During the 18th and 19th centuries, the construction of neighbors’ courtyards proliferated throughout Seville, places that gathered houses from several families who could also create their own community. The Triana neighborhood is the one with the most neighbors’ courtyards, so exploring them is an activity that serves to review a good part of its history while enjoying the beauty of these spaces.
Some of these picturesque buildings that marked the neighborhood’s appearance are still preserved, allowing us to depict the neighborly coexistence of the time. However, it’s essential to remember that neighbors’ courtyards were the vivid image of poverty and the extreme conditions of the past, where the way to coexist and survive was by sharing everything they had.
They were hotbeds of diseases since they lacked basic sanitary conditions in most cases, although they “represented fair schools of citizenship, offering evidence of solidarity and humanity”.
In neighbors’ courtyards, sorrows and joys were shared, with women playing a predominant role, as they were responsible for family care and the environment in those times. Triana is the Seville neighborhood where the largest number of neighbors’ courtyards survive, and it is the best urban interpretation center to understand how these buildings represented spaces where survival was sometimes miraculous, in the narrow alcoves and different rooms. However, with their improvements and facilities today, they evoke the model of coexistence and neighborliness far from the cold spaces of modern housing.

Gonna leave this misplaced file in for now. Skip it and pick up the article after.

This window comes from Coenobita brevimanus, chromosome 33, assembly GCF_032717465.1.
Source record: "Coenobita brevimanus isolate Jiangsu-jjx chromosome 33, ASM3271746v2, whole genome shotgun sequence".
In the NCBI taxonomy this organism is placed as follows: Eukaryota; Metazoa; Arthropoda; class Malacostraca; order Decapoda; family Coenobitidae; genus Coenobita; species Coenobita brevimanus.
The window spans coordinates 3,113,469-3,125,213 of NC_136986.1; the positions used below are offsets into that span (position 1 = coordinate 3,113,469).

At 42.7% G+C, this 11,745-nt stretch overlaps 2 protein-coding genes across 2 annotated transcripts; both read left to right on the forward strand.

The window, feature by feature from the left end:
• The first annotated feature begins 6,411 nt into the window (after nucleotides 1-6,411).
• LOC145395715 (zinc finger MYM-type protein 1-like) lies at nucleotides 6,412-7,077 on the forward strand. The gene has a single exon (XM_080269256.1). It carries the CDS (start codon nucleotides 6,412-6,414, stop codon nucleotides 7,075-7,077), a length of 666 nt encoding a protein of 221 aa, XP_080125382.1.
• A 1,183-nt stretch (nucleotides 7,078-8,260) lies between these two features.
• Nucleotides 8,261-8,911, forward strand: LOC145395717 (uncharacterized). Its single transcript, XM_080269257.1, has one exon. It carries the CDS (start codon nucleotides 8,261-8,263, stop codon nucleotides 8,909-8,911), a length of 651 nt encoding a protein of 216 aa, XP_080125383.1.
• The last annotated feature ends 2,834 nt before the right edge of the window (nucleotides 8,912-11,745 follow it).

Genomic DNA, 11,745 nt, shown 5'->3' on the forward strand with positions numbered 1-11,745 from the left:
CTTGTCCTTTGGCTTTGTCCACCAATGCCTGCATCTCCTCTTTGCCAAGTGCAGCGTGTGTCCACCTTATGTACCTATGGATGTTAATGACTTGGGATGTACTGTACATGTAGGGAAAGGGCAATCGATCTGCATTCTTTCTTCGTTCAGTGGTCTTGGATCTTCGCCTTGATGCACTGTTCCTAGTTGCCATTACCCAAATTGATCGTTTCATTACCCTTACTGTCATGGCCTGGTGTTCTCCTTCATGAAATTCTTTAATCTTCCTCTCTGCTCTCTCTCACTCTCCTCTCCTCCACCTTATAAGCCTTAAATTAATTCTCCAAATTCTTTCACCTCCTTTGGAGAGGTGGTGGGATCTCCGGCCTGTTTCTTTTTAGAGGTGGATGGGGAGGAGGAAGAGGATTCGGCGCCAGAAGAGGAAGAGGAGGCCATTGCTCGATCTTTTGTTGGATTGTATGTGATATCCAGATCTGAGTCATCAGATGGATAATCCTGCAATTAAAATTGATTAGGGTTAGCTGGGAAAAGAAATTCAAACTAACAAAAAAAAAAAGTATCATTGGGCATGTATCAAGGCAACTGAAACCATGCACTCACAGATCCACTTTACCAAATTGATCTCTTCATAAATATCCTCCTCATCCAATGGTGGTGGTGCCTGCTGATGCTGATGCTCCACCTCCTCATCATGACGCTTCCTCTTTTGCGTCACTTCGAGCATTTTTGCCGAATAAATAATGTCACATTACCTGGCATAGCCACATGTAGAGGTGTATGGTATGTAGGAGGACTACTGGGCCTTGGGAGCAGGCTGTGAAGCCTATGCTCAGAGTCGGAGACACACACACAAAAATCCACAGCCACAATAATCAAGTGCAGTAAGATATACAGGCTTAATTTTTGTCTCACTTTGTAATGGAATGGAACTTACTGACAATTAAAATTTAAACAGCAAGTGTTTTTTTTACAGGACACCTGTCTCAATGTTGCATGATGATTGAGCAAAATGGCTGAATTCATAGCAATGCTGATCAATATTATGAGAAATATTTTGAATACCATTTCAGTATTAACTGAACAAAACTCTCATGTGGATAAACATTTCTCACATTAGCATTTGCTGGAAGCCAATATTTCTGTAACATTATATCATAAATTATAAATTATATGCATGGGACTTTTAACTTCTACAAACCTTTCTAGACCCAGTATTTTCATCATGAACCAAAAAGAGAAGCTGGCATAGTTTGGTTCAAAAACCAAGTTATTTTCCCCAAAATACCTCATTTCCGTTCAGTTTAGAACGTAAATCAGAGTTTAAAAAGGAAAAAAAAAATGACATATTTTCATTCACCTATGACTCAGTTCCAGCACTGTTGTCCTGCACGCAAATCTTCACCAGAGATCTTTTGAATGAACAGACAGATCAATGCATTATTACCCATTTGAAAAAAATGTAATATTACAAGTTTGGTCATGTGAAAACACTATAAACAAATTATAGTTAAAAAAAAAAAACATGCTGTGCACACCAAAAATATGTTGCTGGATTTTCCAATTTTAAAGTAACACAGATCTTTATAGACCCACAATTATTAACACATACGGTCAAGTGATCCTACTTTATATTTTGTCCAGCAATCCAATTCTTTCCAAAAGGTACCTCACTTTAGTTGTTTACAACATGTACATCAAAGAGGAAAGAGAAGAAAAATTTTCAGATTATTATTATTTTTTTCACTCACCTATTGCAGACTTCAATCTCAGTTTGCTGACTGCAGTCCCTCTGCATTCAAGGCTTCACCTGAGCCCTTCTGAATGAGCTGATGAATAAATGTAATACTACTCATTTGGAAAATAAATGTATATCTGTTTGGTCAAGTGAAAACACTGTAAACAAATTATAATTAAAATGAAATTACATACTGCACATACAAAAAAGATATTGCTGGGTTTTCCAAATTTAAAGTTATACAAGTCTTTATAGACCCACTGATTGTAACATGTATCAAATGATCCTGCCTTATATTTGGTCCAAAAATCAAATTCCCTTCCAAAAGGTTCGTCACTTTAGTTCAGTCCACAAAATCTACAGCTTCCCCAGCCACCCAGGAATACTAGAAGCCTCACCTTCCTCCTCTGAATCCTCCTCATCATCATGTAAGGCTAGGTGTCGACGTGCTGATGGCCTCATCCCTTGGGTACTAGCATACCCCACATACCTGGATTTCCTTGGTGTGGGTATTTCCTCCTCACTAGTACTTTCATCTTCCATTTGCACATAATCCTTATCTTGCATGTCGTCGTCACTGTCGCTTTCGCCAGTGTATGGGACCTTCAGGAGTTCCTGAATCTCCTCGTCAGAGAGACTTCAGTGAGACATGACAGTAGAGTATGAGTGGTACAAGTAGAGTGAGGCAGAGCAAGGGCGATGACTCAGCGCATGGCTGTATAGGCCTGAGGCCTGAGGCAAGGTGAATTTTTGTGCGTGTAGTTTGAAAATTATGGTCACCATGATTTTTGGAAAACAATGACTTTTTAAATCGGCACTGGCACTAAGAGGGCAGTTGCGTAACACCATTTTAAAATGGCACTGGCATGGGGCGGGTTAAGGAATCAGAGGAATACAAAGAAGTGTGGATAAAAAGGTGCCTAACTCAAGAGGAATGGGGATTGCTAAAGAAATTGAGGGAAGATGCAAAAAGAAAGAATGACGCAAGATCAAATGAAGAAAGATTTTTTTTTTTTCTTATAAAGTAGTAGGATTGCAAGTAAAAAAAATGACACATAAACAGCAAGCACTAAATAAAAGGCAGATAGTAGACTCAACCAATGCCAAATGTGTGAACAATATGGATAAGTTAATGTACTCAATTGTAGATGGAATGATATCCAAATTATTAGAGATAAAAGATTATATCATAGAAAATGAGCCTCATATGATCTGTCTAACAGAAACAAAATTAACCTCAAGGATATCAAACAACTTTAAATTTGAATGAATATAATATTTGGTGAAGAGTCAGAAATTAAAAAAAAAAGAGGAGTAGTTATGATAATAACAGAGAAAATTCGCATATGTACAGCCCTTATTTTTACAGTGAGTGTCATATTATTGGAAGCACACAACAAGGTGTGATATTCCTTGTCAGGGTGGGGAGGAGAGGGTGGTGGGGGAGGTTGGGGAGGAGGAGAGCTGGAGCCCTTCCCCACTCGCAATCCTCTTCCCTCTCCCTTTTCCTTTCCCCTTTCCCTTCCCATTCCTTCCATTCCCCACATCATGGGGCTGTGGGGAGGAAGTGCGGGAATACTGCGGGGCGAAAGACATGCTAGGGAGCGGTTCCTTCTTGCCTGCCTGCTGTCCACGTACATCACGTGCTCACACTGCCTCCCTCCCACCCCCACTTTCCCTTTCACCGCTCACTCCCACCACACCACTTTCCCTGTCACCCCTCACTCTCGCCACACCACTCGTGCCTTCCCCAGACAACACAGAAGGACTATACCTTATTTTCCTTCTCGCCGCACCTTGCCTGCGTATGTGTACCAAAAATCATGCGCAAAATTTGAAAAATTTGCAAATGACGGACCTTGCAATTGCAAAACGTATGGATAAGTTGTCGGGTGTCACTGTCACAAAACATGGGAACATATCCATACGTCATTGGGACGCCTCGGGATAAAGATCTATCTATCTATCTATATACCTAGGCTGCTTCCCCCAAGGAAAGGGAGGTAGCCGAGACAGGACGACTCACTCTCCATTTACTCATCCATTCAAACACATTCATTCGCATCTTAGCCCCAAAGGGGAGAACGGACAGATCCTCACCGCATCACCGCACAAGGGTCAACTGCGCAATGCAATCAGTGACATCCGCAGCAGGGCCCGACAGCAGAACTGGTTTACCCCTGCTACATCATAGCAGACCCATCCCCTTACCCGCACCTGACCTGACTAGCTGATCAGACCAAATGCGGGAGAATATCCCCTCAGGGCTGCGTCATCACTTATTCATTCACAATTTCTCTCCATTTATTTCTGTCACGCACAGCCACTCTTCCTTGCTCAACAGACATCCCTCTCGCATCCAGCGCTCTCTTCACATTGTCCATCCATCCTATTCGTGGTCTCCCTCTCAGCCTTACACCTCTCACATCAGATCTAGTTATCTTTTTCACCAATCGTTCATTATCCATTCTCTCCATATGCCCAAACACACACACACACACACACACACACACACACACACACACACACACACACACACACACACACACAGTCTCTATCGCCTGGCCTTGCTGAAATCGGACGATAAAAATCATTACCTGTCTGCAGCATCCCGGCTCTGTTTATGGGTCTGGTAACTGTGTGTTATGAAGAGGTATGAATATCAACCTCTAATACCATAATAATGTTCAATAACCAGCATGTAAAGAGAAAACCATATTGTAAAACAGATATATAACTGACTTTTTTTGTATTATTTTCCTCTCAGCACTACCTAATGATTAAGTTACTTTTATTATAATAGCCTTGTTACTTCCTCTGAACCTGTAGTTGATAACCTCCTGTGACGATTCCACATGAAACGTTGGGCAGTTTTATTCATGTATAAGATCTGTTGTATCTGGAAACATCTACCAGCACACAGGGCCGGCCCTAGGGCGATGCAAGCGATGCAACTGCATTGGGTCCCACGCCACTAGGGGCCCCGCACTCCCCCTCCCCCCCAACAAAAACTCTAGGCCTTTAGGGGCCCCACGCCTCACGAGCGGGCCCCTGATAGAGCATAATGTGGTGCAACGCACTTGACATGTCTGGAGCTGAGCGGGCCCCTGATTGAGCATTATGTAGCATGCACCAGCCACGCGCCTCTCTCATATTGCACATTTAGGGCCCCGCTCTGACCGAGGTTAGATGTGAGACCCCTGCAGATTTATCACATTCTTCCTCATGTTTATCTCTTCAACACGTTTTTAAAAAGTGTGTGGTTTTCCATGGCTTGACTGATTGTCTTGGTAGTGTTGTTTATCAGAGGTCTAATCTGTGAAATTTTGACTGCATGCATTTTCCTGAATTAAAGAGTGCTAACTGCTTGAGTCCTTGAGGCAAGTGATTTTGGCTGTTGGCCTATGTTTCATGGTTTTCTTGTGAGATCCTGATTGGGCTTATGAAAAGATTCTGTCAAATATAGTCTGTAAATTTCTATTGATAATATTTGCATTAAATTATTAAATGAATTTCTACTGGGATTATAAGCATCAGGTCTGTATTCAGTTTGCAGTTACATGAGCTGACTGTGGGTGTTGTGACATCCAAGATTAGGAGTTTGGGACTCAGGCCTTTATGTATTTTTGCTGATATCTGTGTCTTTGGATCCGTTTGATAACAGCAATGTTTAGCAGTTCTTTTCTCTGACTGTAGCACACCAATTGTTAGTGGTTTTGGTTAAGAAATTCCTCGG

Examples of these are the Corral de Herrera, the Casa de la Virgen del Rocío, the Cerca Hermosa, the Corral Largo, the Corral de los Corchos, the Casa Quemada, the Corral de las Flores, the Patio de Quidello, the Corral de los Fideos, and the Hotel Triana.
Herrera Courtyard, Pagés del Corro Street, 111It is the most modern of all, built in 1909 to provide shelter for 15 families and over a hundred people. It was acquired in 1986 and became private property, later restored in 1995, as indicated by a large tile at the entrance. It was adapted for independent housing with all modern amenities while preserving its traditional appearance. The center of the courtyard is dominated by a narrow light patio decorated in the Sevillian style with ceramics, flowerpots, wrought-iron lanterns, posters of popular festivals, and two ceramic altarpieces that provide divine protection to the residents. These altarpieces feature Santa Rosa de Lima on the ground floor and Nuestro Señor del Gran Poder on the upper floor.
House of the Virgin of the Rocío, Pagés del Corro Street, 103On the other hand, there is the House of the Virgin of the Rocío, named after a Virgin altarpiece that has been at its entrance since 1915. Dating back to the 19th century, it is one of the smallest courtyards in Triana. However, it used to accommodate up to 18 families, but after renovation works carried out in 2002, the number of housing units in the courtyard was reduced to eleven in order to provide better living conditions.
La Cerca Hermosa (Alfarería, 32)This is one of the largest courtyards in the Triana neighborhood. Its internal structure is not uniform, but it consists of a series of independent buildings, one or two stories high, mostly built in the 19th and early 20th centuries, although some are quite recent. Unlike other courtyards, most of the residents here are property owners, and they are known for their interest in maintaining the courtyard in good condition with beautiful decoration, which has earned them awards and recognition.
El Corral Largo (Alfarería, 85)
Two-story corral rebuilt in the late 20th century on a narrow plot of land with a long courtyard.
Corral de Los Corchos (Alfarería, 138)